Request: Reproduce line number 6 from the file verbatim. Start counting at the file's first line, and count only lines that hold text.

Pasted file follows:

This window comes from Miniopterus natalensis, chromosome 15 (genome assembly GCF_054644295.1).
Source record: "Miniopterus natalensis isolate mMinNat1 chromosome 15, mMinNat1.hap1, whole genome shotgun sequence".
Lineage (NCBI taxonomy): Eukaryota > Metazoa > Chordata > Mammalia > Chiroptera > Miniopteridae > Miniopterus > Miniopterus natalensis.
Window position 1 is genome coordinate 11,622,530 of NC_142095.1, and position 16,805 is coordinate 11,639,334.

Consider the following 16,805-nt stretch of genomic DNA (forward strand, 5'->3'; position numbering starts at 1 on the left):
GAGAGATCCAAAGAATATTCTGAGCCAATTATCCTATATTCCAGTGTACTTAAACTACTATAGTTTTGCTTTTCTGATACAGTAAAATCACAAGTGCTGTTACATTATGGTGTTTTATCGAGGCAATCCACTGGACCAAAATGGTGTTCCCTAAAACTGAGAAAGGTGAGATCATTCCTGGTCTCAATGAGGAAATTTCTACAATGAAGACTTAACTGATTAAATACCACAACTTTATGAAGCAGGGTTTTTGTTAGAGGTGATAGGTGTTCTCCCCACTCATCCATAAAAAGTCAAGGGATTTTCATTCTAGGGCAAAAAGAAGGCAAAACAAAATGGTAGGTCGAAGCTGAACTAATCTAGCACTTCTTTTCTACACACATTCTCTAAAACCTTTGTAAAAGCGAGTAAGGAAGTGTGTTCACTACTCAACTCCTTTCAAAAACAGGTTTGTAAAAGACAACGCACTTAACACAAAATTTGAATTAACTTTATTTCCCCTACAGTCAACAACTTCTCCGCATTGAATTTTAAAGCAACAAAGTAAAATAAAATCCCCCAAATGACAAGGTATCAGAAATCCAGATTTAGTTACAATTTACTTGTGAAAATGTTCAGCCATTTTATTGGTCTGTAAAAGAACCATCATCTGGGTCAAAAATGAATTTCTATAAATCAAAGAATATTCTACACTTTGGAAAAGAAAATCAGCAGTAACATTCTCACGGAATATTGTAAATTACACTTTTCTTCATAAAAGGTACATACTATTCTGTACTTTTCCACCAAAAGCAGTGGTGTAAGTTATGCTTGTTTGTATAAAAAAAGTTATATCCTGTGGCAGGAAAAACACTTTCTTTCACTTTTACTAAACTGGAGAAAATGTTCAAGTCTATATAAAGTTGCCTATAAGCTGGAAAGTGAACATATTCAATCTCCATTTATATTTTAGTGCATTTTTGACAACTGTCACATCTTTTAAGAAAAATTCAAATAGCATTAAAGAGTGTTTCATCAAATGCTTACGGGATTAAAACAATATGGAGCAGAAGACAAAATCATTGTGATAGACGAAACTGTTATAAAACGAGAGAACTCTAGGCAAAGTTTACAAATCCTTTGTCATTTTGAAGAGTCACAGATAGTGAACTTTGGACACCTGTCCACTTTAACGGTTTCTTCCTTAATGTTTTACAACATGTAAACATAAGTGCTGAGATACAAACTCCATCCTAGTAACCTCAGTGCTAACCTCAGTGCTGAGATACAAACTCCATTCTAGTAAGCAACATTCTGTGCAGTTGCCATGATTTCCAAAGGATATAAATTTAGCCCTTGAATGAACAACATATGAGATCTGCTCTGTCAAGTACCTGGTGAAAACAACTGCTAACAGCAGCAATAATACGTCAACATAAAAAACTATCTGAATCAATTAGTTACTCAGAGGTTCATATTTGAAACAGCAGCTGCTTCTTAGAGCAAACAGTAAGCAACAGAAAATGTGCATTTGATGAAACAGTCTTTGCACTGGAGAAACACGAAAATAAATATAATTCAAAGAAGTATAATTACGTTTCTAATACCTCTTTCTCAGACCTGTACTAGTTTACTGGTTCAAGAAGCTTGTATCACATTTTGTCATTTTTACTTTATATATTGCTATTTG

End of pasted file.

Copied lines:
GAGAGATCCAAAGAATATTCTGAGCCAATTATCCTATATTCCAGTGTACTTAAACTACTATAGTTTTGCTTTTCTGATACAGTAAAATCACAAGTGCTGTTACATTATGGTGTTTTATCGAGGCAATCCACTGGACCAAAATGGTGTTCCCTAAAACTGAGAAAGGTGAGATCATTCCTGGTCTCAATGAGGAAATTTCTACAATGAAGACTTAACTGATTAAATACCACAACTTTATGAAGCAGGGTTTTTGTTAGAGGTGATAGGTGTTCTCCCCACTCATCCATAAAAAGTCAAGGGATTTTCATTCTAGGGCAAAAAGAAGGCAAAACAAAATGGTAGGTCGAAGCTGAACTAATCTAGCACTTCTTTTCTACACACATTCTCTAAAACCTTTGTAAAAGCGAGTAAGGAAGTGTGTTCACTACTCAACTCCTTTCAAAAACAGGTTTGTAAAAGACAACGCACTTAACACAAAATTTGAATTAACTTTATTTCCCCTACAGTCAACAACTTCTCCGCATTGAATTTTAAAGCAACAAAGTAAAATAAAATCCCCCAAATGACAAGGTATCAGAAATCCAGATTTAGTTACAATTTACTTGTGAAAATGTTCAGCCATTTTATTGGTCTGTAAAAGAACCATCATCTGGGTCAAAAATGAATTTCTATAAATCAAAGAATATTCTACACTTTGGAAAAGAAAATCAGCAGTAACATTCTCACGGAATATTGTAAATTACACTTTTCTTCATAAAAGGTACATACTATTCTGTACTTTTCCACCAAAAGCAGTGGTGTAAGTTATGCTTGTTTGTATAAAAAAAGTTATATCCTGTGGCAGGAAAAACACTTTCTTTCACTTTTACTAAACTGGAGAAAATGTTCAAGTCTATATAAAGTTGCCTATAAGCTGGAAAGTGAACATATTCAATCTCCATTTATATTTTAGTGCATTTTTGACAACTGTCACATCTTTTAAGAAAAATTCAAATAGCATTAAAGAGTGTTTCATCAAATGCTTACGGGATTAAAACAATATGGAGCAGAAGACAAAATCATTGTGATAGACGAAACTGTTATAAAACGAGAGAACTCTAGGCAAAGTTTACAAATCCTTTGTCATTTTGAAGAGTCACAGATAGTGAACTTTGGACACCTGTCCACTTTAACGGTTTCTTCCTTAATGTTTTACAACATGTAAACATAAGTGCTGAGATACAAACTCCATCCTAGTAACCTCAGTGCTAACCTCAGTGCTGAGATACAAACTCCATTCTAGTAAGCAACATTCTGTGCAGTTGCCATGATTTCCAAAGGATATAAATTTAGCCCTTGAATGAACAACATATGAGATCTGCTCTGTCAAGTACCTGGTGAAAACAACTGCTAACAGCAGCAATAATACGTCAACATAAAAAACTATCTGAATCAATTAGTTACTCAGAGGTTCATATTTGAAACAGCAGCTGCTTCTTAGAGCAAACAGTAAGCAACAGAAAATGTGCATTTGATGAAACAGTCTTTGCACTGGAGAAACACGAAAATAAATATAATTCAAAGAAGTATAATTACGTTTCTAATACCTCTTTCTCAGACCTGTACTAGTTTACTGGTTCAAGAAGCTTGTATCACATTTTGTCATTTTTACTTTATATATTGCTATTTG